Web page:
By definition, sensations are experienced practically instantaneously, based on changes in the current situation. Two factors may cause sensations: the current perceptions (that is, stimuli from the environment), or cognitive activity (that is, thinking). Table 37.1 lists common sensations.
Typically, a sensation is triggered by perceptions. The body detects stimuli from the environment, and the information causes an immediate reaction in the brain. For example, a nonplayer character (NPC) may experience a sensation of surprise when a player appears suddenly.
Embodied creatures are defined by their interaction with the world, so the perceptual type of sensations will be the most common (see Table 37.2). The reactive techniques studied throughout this book are appropriate for creating such reactive emotions.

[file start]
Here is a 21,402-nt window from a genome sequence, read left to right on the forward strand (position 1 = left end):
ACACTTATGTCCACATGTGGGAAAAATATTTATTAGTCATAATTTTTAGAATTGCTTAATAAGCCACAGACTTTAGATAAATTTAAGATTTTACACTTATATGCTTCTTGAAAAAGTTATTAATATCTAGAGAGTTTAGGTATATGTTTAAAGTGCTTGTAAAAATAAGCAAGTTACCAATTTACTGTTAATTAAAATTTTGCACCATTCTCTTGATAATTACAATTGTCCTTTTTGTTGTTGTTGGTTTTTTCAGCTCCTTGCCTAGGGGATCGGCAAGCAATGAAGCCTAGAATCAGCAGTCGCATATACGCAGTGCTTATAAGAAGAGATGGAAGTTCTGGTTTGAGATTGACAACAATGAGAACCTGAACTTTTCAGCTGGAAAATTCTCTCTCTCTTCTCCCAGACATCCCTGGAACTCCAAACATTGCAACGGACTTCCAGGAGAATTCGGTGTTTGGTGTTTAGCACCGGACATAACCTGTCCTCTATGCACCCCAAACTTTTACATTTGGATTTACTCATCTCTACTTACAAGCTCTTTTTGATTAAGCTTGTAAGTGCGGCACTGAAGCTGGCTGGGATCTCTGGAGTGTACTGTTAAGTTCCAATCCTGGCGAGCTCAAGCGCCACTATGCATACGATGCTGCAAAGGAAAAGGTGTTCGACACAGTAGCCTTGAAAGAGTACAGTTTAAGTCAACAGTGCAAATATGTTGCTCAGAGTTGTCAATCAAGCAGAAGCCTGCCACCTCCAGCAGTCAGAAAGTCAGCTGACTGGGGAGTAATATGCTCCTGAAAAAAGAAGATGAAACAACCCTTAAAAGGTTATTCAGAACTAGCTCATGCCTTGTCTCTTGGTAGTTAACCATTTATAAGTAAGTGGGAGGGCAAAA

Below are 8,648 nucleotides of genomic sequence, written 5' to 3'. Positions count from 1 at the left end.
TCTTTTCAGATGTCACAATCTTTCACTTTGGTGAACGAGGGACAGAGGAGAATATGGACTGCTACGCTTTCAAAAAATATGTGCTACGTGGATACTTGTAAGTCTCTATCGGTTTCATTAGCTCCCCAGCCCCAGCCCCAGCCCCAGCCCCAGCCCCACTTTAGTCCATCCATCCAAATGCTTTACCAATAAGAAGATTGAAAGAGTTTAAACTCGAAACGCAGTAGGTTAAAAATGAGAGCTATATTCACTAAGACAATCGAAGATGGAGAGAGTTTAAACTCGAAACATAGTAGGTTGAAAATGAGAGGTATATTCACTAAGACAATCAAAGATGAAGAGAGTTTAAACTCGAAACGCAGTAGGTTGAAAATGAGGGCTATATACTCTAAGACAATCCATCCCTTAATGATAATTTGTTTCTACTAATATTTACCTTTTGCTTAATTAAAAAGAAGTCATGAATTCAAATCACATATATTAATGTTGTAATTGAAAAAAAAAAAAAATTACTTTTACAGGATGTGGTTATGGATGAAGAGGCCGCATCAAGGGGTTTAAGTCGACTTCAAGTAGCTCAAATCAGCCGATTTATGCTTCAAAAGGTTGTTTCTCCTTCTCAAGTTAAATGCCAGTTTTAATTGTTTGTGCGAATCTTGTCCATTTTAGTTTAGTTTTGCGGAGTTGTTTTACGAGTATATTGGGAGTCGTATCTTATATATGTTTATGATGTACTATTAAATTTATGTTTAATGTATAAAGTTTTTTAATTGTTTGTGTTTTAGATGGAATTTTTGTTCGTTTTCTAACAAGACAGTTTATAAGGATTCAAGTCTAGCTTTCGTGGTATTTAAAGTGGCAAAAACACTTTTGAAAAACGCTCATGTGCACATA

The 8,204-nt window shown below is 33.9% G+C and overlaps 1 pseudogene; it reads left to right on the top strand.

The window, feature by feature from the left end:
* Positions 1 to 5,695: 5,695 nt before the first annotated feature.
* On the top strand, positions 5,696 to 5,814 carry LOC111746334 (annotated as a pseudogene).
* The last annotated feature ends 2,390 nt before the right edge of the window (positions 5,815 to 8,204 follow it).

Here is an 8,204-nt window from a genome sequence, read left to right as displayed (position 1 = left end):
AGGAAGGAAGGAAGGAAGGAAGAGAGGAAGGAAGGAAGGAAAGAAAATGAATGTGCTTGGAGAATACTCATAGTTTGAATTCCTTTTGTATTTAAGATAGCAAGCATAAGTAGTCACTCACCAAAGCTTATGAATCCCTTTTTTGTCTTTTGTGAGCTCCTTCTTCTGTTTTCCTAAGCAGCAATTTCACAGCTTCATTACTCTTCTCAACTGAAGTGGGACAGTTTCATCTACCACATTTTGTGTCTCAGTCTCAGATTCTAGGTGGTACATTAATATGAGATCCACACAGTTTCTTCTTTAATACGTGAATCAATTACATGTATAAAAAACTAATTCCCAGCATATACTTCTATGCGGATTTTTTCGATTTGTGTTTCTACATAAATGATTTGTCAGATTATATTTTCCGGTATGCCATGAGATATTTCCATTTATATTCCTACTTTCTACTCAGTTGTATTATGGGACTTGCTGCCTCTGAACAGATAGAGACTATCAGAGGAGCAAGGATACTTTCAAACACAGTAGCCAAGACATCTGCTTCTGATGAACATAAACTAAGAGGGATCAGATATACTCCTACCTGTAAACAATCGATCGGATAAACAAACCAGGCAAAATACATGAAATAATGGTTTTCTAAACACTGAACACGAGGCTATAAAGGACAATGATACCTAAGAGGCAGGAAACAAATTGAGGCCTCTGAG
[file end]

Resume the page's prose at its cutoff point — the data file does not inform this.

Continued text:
Sensations may also be triggered by reactions to the mental state (for instance, knowledge of the world or other emotions). Here, basic processing of information in the brain causes the sensation. For instance, surprise can be caused by an object not being present, when the animat thought it should be there.
Sensations based on cognition and perception have common traits: Both are triggered when a pattern is matched in the brain. With perceptions, this pattern is matched instantly based on sensory information. On the other hand, some cognition is necessary before a pattern develops in the brain (by thinking), which eventually engenders a sensation instantly when a pattern is matched.